From constant cleaning to periodic updates and repairs, the challenges of home ownership are easy to see. While you may be an experienced homeowner that can quickly solve minor issues without any help, most plumbing problems require professional service. Considering 30 percent of the total water supply is lost to leaking pipes, calling in the professionals when a plumbing issue arises is imperative to reduce this waste. Using this guide on perplexing plumbing terms, you will be more knowledgeable when the professional arrives to fix your leak.
As a homeowner, you most likely have had a leaky sink faucet at one point. Although a minor issue, a leaky faucet can become a serious problem due to the amount of water waste. Thankfully, most plumbers can quickly alleviate the problem by tightening or replacing the bonnet.
At first thought, you may think of a pretty head cover for girls that lived many years ago, but a bonnet is actually an imperative part of your faucet. This nut secures the valve stem to the interior section of the faucet handle to ensure proper operation without any leaks.
The bonnet will loosen due to everyday use, so tightening it with pliers may stop the leak completely. If there are signs of worn threading, replacing the bonnet nut will be necessary to stop the leak.
Sweating the Pipe
Sweating out on the treadmill or hot yoga is not a recommendation your plumber will make for your underlying water lines. However, your plumber may suggest a repair known as "sweating the pipe" to replace corroded pipes.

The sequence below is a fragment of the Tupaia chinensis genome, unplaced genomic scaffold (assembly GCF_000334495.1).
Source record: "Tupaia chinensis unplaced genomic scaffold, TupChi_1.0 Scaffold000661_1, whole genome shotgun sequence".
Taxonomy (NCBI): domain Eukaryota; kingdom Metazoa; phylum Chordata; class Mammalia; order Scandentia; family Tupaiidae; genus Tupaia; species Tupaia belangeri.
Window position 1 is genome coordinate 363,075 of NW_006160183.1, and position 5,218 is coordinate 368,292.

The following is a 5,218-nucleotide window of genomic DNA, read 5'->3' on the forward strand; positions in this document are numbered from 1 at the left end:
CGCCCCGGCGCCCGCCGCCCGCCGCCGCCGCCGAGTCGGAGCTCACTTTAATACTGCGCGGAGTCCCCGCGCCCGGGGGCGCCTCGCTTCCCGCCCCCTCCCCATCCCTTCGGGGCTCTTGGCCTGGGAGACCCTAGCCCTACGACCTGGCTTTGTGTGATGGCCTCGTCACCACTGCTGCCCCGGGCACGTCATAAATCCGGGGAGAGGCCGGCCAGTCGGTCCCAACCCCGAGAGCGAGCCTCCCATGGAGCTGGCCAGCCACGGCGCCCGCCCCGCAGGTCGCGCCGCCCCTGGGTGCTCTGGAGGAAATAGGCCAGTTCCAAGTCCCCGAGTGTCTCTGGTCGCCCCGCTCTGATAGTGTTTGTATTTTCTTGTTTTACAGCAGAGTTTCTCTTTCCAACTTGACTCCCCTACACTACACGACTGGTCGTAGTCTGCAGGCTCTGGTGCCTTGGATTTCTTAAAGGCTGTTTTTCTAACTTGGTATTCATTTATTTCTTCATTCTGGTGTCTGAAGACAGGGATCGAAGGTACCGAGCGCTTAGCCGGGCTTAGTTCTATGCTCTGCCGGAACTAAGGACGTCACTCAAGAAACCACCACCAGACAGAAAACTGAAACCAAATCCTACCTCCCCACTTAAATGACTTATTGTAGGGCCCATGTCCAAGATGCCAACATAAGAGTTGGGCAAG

After removing the corroded, leaky section of pipes, your plumber, like those from Clark's Plumbing & Heating Corp, will connect new pipes using a propane tank and welding striker. This "sweating" solders the new pieces to the old pipes in a secure, watertight manner. The end result is a new, non-leaking water line that is free from any corrosion.
A constantly running toilet is not only annoying to listen to, but it can be incredibly wasteful. If your toilet is running, you may be wasting an estimated 200 gallons of water each day and a broken ballcock is a common culprit. Understanding how a broken ballcock affects your toilet's function is wise, but you need to get your head out of the gutter first.
Also known as the fill value, the ballcock fills the tank with water after each flush. If worn, the ballcock will not close properly over the valve, which leads to the continuously running toilet. Your plumber can easily replace the ballcock to ensure the valve closes completely after each flush.
While these plumbing terms are perplexing at first, understanding them ensures an effective repair on your faucet, pipe, and toilet leaks.Share
8 April 2015
When you go to work everyday, do you dread working with difficult customers? If you are like most people, you might have your least favorite folks picked out by name. Fortunately, you can avoid being "that guy" for your plumber. There are a few things that you can do to make your plumber's job a little easier, including cleaning out under the sink and staying away from the chemical drain cleaner. It might not seem like much of a contribution, but a few changes can go a long way for your plumber. Read through my blog to find out more helpful tips!